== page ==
I desire S. R. not to repeat the expression 'unbareer the sun,' so often in his next letter.

The letter of P. S. who desires either to have it Trinted entire, or committed to the flames. o be printed entire.'

N° 620. MONDAY, NOVEMBER 15, 1714.

Hic vir, hic est, tibi quem promitti sæpius audis.
VIRG. En, vi. ver. 791.

Behold the promis'd chief!


MAVING lately presented my reader with a copy f verses full of the false sublime, I shall here ommunicate to him an excellent specimen of the True: though it hath not been yet published, the udicious reader will readily discern it to be the work of a master; and if he hath read that noble oem On the Prospect of Peace, he will not be at loss to guess at the author.

⚫ Tickell. See No. 523, and No. 532.


When Brunswick first appear'd, each honest heart,
Intent on verse, disdain'd the rules of art;
For him the songsters, in unmeasur'd odes,
Debas'd Alcides, and dethron'd the gods;
In golden chains the kings of India led,
Or rent the turban from the Sultan's head.
One, in old fables, and the pagan strain
With nymphs and tritons, wafts him o'er the main;
Another draws fierce Lucifer in arms,
And fills th' infernal regions with alarms;
A third awakes some druid, to foretel
Each future triumph, from his dreary cell.
Exploded fancies! that in vain deceive,

While the mind nauseates what she can't believe.
My muse th' expected hero shall pursue
From clime to clime, and keep him still in view:
His shining march describe in faithful lays,
Content to paint him, nor presume to praise;
Their charms, if charms they have, the truth supplies,
And from the theme unlabour'd beauties rise.

By longing nations for the throne design'd,
And call'd to guard the rights of humankind;
With secret grief his godlike soul repines,
And Britain's crown with joyless lustre shines,
While pray'rs and tears his destin'd progress stay,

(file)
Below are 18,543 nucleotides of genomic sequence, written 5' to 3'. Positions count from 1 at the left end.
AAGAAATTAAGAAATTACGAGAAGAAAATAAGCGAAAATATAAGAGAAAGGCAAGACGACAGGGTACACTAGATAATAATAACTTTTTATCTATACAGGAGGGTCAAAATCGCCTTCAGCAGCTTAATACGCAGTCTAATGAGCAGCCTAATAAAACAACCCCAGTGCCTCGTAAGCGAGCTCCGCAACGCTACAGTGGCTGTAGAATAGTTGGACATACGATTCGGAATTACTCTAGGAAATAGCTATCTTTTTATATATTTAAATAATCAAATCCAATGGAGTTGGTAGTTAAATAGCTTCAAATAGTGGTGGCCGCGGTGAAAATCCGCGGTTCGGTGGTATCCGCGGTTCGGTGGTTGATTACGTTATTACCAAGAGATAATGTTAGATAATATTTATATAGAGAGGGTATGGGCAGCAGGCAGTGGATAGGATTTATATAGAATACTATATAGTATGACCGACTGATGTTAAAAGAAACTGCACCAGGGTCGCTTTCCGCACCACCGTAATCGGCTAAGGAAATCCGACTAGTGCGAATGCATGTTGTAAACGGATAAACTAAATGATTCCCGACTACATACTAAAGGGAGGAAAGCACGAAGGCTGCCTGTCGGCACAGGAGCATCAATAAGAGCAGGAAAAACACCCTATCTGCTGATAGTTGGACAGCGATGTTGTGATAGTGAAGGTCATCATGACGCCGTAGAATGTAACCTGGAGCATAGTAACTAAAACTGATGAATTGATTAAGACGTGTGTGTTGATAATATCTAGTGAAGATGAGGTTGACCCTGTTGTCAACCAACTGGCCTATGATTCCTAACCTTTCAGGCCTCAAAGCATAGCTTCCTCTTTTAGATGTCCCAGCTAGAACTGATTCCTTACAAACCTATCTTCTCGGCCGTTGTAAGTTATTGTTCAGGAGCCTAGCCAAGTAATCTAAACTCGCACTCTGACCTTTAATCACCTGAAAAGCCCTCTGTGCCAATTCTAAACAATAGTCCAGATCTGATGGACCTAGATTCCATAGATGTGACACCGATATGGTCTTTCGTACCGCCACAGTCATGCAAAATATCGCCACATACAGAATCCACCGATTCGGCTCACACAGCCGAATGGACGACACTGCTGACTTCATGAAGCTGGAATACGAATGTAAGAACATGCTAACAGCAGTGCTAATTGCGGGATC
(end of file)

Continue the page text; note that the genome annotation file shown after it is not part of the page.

And crowds of mourners choke their sovereign's way,
Not so he march'd when hostile squadrons stood
In scenes of death, and fir'd his generous blood;
When his hot courser paw'd th' Hungarian plain,
And adverse legions stood the shock in vain.
His frontiers past, the Belgian bounds he views,
And cross the level fields his march pursues.
Here, pleas'd the land of freedom to survey,
He greatly scorns the thirst of boundless sway.
O'er the thin soil, with silent joy, he spies
Transplanted woods, and borrow'd verdure rise;
Where ev'ry meadow won with toil and blood,
From haughty tyrants, and the raging flood,
With fruits and flowers the careful hind supplies,
And clothes the marshes in a rich disguise."
Such wealth for frugal hands doth Heaven decree,
And such thy gifts celestial Liberty!

Through stately towns, and many a fertile plain,
The pomp advances to the neighbouring main.
Whole nations crowd around with joyful cries,
And view the hero with insatiate eyes.

"In Haga's towers he waits, till eastern gales
Propitious rise to swell the British sails.
Hither the fame of England's monarch brings
The vows and friendships of the neighb'ring kings;
Mature in wisdom, his extensive mind

Takes in the blended interests of mankind,
The world's great patriot. Calm thy anxious breast,
Secure in him, O Europe, take thy rest;

Henceforth thy kingdoms shall remain confin'd

By rocks and streams, the mounds which Heav'n design'd;
The Alps their new-made monarch shall restrain,
Nor shall thy hills, Pirene, rise in vain.

"But see, to Britain's isle the squadron stand,
And leave the sinking towers and less'ning land.
The royal bark bounds o'er the floating plain.
Breaks through the billows, and divides the main.